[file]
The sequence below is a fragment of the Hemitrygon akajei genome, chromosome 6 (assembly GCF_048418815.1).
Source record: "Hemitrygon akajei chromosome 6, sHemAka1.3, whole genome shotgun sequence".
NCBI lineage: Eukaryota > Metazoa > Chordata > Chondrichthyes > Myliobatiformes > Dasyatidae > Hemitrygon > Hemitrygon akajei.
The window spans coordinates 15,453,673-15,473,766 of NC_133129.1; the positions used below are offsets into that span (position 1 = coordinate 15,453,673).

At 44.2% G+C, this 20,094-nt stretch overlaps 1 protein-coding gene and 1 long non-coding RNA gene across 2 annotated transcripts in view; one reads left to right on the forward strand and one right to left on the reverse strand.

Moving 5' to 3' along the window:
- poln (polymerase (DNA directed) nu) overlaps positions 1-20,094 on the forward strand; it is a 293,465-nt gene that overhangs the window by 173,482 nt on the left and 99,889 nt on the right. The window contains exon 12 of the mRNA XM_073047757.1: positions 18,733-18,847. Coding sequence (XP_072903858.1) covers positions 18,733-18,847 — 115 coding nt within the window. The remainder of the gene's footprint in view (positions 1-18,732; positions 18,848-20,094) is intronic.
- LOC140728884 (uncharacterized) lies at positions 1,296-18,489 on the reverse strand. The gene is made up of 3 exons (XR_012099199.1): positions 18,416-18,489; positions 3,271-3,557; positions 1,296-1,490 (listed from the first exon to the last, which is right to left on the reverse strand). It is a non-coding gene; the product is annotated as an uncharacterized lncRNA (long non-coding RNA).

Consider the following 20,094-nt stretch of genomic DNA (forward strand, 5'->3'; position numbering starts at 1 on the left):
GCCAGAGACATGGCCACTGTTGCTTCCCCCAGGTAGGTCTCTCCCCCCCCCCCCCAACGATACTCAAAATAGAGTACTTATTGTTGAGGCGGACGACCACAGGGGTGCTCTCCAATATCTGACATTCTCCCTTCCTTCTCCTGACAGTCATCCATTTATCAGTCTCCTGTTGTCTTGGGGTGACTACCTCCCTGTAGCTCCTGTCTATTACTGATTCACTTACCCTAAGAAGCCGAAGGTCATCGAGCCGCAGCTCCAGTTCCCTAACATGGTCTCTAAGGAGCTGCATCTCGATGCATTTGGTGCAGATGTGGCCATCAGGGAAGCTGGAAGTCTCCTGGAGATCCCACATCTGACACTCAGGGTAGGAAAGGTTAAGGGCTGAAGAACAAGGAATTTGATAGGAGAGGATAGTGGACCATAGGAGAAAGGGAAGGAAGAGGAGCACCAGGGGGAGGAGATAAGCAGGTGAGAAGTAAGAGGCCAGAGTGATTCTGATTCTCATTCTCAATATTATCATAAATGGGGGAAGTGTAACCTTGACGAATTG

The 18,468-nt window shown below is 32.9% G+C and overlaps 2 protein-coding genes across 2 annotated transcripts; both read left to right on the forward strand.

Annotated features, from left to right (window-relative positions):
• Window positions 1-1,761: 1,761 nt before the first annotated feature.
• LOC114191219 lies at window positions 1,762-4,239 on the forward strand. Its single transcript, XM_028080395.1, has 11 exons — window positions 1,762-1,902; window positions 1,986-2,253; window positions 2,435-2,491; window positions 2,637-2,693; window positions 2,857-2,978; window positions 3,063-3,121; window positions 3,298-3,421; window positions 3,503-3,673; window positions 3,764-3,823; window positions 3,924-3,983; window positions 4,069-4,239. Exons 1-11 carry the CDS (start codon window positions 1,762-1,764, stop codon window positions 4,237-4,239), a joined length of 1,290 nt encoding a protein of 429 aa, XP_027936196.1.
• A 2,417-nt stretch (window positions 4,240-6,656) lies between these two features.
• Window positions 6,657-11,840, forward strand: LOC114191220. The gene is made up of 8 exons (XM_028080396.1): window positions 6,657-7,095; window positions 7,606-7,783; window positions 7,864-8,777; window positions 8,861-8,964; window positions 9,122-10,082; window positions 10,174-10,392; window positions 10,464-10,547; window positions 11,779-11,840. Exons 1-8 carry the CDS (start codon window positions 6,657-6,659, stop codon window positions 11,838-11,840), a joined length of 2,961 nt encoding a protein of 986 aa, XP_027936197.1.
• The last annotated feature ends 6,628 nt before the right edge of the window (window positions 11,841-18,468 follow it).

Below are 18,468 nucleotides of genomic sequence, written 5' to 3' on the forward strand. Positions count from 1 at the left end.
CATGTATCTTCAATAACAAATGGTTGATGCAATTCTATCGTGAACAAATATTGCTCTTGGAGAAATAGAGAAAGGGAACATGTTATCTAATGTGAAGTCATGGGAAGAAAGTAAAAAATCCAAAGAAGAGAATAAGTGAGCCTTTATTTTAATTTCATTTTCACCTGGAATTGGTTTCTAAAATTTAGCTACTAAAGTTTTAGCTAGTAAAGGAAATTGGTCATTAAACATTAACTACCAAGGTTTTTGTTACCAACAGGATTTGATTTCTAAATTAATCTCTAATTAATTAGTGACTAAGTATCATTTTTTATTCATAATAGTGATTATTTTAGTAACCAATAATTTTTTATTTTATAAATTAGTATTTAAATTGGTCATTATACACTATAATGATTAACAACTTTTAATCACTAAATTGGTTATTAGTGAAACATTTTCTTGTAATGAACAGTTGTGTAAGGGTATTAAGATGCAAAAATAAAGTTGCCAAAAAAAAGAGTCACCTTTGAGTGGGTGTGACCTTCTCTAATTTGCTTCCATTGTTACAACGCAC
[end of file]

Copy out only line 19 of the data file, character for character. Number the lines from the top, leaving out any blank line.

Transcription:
CATGTATCTTCAATAACAAATGGTTGATGCAATTCTATCGTGAACAAATATTGCTCTTGGAGAAATAGAGAAAGGGAACATGTTATCTAATGTGAAGTCATGGGAAGAAAGTAAAAAATCCAAAGAAGAGAATAAGTGAGCCTTTATTTTAATTTCATTTTCACCTGGAATTGGTTTCTAAAATTTAGCTACTAAAGTTTTAGCTAGTAAAGGAAATTGGTCATTAAACATTAACTACCAAGGTTTTTGTTACCAACAGGATTTGATTTCTAAATTAATCTCTAATTAATTAGTGACTAAGTATCATTTTTTATTCATAATAGTGATTATTTTAGTAACCAATAATTTTTTATTTTATAAATTAGTATTTAAATTGGTCATTATACACTATAATGATTAACAACTTTTAATCACTAAATTGGTTATTAGTGAAACATTTTCTTGTAATGAACAGTTGTGTAAGGGTATTAAGATGCAAAAATAAAGTTGCCAAAAAAAAGAGTCACCTTTGAGTGGGTGTGACCTTCTCTAATTTGCTTCCATTGTTACAACGCAC